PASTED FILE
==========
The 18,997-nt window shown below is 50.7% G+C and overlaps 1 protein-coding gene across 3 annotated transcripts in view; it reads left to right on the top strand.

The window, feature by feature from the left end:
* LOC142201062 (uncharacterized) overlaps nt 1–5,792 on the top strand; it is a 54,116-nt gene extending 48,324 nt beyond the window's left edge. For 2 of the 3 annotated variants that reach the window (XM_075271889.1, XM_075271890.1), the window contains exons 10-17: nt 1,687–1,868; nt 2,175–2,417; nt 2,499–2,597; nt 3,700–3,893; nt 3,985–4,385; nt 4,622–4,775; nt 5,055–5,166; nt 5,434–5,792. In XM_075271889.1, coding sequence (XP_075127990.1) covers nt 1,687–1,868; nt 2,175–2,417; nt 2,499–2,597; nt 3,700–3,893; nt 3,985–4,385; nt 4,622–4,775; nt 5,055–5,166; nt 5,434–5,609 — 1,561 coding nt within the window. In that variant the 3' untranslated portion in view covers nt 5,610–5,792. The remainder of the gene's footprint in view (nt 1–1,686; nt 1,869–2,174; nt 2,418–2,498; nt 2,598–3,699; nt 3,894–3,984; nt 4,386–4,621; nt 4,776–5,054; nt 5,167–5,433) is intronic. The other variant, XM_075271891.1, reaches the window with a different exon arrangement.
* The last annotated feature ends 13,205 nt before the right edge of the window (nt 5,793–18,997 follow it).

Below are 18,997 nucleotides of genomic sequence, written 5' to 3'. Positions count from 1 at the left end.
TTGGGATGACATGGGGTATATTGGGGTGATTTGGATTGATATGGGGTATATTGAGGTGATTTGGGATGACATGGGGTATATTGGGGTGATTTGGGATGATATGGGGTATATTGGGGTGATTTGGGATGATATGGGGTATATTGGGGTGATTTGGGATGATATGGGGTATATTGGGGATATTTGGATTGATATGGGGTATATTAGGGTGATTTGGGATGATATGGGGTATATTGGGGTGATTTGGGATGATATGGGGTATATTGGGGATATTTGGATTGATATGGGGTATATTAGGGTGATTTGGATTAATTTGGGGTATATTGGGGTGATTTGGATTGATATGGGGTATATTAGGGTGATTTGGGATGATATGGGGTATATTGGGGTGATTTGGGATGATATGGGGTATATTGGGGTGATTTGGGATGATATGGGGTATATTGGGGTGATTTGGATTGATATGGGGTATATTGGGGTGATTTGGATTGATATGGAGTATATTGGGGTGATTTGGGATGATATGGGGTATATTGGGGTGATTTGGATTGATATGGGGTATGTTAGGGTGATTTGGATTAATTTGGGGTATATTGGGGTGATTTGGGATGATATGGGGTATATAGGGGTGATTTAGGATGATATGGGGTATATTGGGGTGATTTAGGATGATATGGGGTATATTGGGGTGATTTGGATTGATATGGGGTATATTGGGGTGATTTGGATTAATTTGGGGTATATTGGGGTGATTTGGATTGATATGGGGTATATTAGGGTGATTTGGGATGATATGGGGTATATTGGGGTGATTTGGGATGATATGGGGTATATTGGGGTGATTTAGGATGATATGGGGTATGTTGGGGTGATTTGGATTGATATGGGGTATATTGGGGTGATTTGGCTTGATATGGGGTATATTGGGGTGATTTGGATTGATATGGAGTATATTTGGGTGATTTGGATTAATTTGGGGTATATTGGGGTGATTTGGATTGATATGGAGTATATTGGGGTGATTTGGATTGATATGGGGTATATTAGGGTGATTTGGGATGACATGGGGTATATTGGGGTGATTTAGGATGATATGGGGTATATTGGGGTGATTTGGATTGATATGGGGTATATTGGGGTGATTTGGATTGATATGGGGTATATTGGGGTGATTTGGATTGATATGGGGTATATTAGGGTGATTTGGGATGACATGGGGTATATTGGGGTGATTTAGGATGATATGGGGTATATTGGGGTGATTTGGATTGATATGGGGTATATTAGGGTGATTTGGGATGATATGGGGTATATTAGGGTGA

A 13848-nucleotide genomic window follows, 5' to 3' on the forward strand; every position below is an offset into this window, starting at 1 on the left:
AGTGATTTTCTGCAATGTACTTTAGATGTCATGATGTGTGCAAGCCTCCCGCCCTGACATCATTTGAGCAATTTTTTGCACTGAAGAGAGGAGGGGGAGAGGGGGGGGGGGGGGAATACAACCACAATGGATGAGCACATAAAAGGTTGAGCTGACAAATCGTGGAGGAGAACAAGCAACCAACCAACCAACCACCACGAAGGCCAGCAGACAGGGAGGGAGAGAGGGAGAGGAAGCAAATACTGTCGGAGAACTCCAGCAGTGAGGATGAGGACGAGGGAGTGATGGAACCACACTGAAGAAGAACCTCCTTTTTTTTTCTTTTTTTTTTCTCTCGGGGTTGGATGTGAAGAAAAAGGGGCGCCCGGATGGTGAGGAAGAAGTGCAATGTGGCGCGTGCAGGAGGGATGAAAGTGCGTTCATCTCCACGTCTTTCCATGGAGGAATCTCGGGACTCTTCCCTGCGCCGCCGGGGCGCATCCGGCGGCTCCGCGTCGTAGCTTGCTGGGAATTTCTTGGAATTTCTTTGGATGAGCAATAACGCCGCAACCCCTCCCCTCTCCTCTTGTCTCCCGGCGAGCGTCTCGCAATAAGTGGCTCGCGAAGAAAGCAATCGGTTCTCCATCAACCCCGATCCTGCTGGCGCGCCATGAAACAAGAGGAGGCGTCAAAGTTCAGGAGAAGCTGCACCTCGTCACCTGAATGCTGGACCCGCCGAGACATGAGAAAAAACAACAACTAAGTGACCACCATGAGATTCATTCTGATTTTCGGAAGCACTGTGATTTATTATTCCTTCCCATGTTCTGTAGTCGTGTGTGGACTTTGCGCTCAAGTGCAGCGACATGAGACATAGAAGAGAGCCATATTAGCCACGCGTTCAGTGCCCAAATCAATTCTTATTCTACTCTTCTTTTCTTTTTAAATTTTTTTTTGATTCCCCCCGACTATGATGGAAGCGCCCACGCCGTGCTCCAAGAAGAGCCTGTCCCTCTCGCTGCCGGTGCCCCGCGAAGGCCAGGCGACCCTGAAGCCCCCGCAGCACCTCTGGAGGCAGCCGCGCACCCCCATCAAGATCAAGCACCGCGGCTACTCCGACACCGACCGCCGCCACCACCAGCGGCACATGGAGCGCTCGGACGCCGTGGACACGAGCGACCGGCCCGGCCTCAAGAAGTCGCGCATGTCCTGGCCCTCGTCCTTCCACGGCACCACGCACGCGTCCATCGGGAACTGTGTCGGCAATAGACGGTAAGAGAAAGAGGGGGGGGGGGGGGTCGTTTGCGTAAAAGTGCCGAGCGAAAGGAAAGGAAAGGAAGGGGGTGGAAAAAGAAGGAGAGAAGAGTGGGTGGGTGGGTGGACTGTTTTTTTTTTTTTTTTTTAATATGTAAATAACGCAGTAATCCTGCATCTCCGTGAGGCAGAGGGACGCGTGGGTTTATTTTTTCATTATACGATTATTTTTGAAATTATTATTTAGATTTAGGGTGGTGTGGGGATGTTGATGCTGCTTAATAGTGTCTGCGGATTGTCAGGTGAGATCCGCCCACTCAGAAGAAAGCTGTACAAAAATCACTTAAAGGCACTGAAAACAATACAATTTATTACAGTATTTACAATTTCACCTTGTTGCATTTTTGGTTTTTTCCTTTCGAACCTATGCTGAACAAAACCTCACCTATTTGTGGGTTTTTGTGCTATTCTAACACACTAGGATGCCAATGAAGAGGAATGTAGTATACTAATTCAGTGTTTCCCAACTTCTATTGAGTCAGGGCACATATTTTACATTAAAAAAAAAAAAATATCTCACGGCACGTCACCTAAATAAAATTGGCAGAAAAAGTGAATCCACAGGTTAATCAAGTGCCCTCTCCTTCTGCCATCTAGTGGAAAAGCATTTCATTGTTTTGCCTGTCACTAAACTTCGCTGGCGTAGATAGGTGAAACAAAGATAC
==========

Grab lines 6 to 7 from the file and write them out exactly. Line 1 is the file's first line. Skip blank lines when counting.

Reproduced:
TTGGGATGACATGGGGTATATTGGGGTGATTTGGATTGATATGGGGTATATTGAGGTGATTTGGGATGACATGGGGTATATTGGGGTGATTTGGGATGATATGGGGTATATTGGGGTGATTTGGGATGATATGGGGTATATTGGGGTGATTTGGGATGATATGGGGTATATTGGGGATATTTGGATTGATATGGGGTATATTAGGGTGATTTGGGATGATATGGGGTATATTGGGGTGATTTGGGATGATATGGGGTATATTGGGGATATTTGGATTGATATGGGGTATATTAGGGTGATTTGGATTAATTTGGGGTATATTGGGGTGATTTGGATTGATATGGGGTATATTAGGGTGATTTGGGATGATATGGGGTATATTGGGGTGATTTGGGATGATATGGGGTATATTGGGGTGATTTGGGATGATATGGGGTATATTGGGGTGATTTGGATTGATATGGGGTATATTGGGGTGATTTGGATTGATATGGAGTATATTGGGGTGATTTGGGATGATATGGGGTATATTGGGGTGATTTGGATTGATATGGGGTATGTTAGGGTGATTTGGATTAATTTGGGGTATATTGGGGTGATTTGGGATGATATGGGGTATATAGGGGTGATTTAGGATGATATGGGGTATATTGGGGTGATTTAGGATGATATGGGGTATATTGGGGTGATTTGGATTGATATGGGGTATATTGGGGTGATTTGGATTAATTTGGGGTATATTGGGGTGATTTGGATTGATATGGGGTATATTAGGGTGATTTGGGATGATATGGGGTATATTGGGGTGATTTGGGATGATATGGGGTATATTGGGGTGATTTAGGATGATATGGGGTATGTTGGGGTGATTTGGATTGATATGGGGTATATTGGGGTGATTTGGCTTGATATGGGGTATATTGGGGTGATTTGGATTGATATGGAGTATATTTGGGTGATTTGGATTAATTTGGGGTATATTGGGGTGATTTGGATTGATATGGAGTATATTGGGGTGATTTGGATTGATATGGGGTATATTAGGGTGATTTGGGATGACATGGGGTATATTGGGGTGATTTAGGATGATATGGGGTATATTGGGGTGATTTGGATTGATATGGGGTATATTGGGGTGATTTGGATTGATATGGGGTATATTGGGGTGATTTGGATTGATATGGGGTATATTAGGGTGATTTGGGATGACATGGGGTATATTGGGGTGATTTAGGATGATATGGGGTATATTGGGGTGATTTGGATTGATATGGGGTATATTAGGGTGATTTGGGATGATATGGGGTATATTAGGGTGA

A 13848-nucleotide genomic window follows, 5' to 3' on the forward strand; every position below is an offset into this window, starting at 1 on the left: